The survey, conducted by The Harris Poll on behalf of Principal, contacted more than 1,100 employees of small and mid-sized businesses with 10 to 1,000 workers in February.
Far more American workers view themselves as physically fit (57 percent) than financially fit (28 percent), according to the survey. While employees report lagging financial health, the vast majority (84 percent) recognize maintaining physical health is an investment in their financial future.
At the same time,46 percent of workers reported feeling stressed about their current financial situation, but that stress seems to diminish with age and among those seeking financial advice.
Only a third (35 percent) of baby boomers report they feel stressed about finances compared to half of Gen Y workers (51 percent). Those working with a financial professional were much less likely to feel stressed about their finances - 33 percent compared to 51 percent.
More American workers say they'll use their income tax refunds to beef up their nest eggs this year.
Half of workers surveyed who are expecting a refund said they plan to save or invest their refunds, an increase of 5 percentage points from a year ago.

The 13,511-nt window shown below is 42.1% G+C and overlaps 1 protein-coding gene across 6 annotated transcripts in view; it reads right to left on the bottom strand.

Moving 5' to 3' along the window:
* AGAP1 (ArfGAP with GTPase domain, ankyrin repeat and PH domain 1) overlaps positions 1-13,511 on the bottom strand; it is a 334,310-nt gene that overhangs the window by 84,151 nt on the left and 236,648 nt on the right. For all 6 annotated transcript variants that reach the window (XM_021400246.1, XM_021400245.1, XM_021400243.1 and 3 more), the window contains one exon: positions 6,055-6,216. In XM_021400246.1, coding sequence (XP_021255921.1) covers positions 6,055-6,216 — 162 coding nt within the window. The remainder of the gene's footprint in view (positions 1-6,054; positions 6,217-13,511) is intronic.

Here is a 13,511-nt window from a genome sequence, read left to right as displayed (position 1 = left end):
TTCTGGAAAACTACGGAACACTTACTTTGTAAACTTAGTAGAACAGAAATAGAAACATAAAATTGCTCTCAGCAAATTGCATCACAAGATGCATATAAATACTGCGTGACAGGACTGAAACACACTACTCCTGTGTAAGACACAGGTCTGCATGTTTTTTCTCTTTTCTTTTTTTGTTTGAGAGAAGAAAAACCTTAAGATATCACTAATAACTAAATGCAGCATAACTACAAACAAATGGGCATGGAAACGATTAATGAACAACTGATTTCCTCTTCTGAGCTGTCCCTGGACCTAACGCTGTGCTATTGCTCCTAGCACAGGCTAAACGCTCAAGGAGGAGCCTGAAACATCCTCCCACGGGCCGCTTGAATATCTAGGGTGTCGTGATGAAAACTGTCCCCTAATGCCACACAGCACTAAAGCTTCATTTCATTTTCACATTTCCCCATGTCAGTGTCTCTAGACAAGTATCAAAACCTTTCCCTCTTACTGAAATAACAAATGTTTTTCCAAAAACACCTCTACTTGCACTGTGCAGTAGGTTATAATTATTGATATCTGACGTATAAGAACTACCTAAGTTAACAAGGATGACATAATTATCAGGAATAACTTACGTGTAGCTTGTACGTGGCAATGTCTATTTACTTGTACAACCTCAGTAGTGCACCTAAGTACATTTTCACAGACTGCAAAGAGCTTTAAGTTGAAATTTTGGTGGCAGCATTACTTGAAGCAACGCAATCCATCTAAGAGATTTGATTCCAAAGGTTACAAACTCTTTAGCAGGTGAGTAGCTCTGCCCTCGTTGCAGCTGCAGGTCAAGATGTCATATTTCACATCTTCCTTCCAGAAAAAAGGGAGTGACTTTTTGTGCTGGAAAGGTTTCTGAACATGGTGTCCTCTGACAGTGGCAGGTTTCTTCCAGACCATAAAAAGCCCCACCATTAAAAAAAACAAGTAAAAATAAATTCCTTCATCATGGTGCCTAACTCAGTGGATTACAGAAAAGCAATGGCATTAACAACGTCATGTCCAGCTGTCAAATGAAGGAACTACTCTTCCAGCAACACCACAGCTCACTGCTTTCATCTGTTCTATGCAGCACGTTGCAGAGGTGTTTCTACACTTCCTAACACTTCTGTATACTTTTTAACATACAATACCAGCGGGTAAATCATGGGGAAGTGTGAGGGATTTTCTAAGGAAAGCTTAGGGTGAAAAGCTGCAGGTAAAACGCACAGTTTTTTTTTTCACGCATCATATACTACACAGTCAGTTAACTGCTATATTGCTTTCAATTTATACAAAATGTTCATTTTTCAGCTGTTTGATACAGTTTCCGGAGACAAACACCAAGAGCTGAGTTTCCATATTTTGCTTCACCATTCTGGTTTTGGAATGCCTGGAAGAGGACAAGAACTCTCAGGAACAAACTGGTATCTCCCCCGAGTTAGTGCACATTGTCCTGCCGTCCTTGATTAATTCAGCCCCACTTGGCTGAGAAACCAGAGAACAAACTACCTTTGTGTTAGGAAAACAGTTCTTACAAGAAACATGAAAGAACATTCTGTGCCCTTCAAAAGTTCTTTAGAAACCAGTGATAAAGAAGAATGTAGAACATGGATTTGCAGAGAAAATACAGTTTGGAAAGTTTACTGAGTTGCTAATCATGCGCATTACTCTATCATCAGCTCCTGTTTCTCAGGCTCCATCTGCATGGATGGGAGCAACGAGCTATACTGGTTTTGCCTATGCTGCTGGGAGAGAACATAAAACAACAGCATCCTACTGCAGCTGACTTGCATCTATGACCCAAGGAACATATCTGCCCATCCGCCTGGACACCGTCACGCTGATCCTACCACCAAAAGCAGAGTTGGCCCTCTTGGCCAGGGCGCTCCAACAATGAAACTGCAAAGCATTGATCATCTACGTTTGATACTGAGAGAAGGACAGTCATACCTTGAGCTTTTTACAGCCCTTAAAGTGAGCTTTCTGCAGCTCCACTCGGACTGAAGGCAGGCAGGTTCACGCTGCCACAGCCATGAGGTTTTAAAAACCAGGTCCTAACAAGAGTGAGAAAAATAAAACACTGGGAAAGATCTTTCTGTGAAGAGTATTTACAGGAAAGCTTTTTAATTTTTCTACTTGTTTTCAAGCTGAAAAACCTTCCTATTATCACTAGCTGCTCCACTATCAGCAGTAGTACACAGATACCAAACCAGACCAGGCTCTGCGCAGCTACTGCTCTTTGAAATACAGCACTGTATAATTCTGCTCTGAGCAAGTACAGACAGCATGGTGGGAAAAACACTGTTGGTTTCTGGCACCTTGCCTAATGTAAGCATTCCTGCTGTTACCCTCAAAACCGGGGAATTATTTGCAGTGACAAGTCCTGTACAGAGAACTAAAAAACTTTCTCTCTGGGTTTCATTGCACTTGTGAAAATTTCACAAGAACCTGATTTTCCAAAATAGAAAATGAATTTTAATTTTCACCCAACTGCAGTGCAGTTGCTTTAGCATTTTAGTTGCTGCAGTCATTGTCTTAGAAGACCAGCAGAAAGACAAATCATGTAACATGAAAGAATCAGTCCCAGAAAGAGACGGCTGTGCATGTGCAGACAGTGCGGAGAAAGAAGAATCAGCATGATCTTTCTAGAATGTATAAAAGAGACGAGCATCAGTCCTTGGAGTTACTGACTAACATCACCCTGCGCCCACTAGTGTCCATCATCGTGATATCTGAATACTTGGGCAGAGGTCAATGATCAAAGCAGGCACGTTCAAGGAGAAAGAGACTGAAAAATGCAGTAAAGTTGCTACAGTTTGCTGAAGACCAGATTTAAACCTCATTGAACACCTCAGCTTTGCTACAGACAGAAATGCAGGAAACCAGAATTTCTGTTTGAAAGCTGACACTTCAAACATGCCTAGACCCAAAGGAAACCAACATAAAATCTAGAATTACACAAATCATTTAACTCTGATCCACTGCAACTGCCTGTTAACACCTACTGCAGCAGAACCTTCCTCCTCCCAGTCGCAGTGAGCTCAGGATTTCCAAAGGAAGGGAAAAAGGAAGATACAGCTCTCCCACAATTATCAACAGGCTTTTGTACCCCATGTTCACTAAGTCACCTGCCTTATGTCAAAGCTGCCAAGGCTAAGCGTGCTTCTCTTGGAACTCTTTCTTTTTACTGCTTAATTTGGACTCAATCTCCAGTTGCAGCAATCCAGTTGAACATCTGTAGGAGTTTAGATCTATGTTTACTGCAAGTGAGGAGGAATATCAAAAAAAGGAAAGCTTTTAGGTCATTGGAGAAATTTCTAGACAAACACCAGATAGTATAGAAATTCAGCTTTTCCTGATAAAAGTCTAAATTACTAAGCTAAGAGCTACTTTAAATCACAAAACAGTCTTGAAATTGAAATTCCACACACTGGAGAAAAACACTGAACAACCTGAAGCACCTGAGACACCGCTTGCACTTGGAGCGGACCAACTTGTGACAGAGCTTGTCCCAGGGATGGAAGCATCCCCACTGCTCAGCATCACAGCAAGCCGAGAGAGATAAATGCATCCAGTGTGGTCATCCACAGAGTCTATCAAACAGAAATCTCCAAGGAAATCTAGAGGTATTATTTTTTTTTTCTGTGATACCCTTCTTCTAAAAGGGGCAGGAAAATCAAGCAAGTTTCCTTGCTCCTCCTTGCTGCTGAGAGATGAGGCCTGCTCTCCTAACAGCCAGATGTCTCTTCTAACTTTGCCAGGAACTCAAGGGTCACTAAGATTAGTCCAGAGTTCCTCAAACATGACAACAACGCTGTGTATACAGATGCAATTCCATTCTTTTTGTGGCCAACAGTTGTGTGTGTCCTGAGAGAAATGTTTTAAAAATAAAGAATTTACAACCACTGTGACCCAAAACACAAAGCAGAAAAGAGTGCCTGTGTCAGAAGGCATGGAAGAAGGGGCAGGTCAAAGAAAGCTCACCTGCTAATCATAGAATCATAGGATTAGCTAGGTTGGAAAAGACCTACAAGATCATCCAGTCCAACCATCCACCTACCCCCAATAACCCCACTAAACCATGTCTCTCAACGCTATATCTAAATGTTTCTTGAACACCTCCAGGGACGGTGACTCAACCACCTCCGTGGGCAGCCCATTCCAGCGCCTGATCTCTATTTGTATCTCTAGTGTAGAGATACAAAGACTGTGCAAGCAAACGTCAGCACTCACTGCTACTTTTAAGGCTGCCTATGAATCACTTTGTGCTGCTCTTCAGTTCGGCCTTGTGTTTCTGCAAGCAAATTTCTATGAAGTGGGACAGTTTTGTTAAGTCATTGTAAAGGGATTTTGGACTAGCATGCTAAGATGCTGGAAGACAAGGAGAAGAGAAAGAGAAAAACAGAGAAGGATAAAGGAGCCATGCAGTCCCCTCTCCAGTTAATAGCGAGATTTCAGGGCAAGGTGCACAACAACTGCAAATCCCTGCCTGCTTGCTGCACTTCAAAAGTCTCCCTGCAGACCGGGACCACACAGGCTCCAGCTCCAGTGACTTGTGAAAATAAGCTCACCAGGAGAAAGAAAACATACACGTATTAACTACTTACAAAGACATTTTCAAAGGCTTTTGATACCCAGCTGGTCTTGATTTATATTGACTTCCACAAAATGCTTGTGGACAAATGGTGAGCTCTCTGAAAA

And more than one-third of respondents said they plan to use their refunds to pay down or pay off short-term debt, and one-quarter said they'll use it to pay down long-term debt. A majority of workers - 68 percent - expect a tax refund this year.
"American workers recognize the long-term financial benefits of staying healthy, but financial stress is often a constant pressure that can have a significant impact on their physical health," said Luke Vandermillen, vice president at Principal. "With spring in full swing, now is a good time for Americans to apply their good fitness habits to their financial lives as well. Mark some time on the calendar for financial spring cleaning; meet with a financial adviser, set goals and take action."